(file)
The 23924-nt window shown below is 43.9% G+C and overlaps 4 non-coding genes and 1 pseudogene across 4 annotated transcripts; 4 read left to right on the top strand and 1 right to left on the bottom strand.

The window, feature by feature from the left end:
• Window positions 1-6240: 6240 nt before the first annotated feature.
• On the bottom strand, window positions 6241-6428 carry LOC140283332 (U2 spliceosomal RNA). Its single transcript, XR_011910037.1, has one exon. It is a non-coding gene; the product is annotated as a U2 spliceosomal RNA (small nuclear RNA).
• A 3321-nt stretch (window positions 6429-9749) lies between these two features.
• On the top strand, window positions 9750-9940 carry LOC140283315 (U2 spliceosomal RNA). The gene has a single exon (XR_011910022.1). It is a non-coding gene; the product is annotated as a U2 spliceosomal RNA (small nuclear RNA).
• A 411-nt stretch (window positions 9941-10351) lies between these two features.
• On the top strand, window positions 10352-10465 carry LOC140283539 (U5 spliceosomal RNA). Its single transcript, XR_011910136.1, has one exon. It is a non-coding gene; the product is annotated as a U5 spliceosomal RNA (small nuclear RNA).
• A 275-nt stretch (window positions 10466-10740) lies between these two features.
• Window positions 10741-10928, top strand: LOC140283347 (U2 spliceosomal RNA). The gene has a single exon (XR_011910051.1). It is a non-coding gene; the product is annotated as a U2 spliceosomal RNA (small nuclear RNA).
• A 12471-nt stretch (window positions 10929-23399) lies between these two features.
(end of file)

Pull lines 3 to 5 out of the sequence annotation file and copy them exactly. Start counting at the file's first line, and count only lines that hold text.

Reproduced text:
• Window positions 1-6240: 6240 nt before the first annotated feature.
• On the bottom strand, window positions 6241-6428 carry LOC140283332 (U2 spliceosomal RNA). Its single transcript, XR_011910037.1, has one exon. It is a non-coding gene; the product is annotated as a U2 spliceosomal RNA (small nuclear RNA).
• A 3321-nt stretch (window positions 6429-9749) lies between these two features.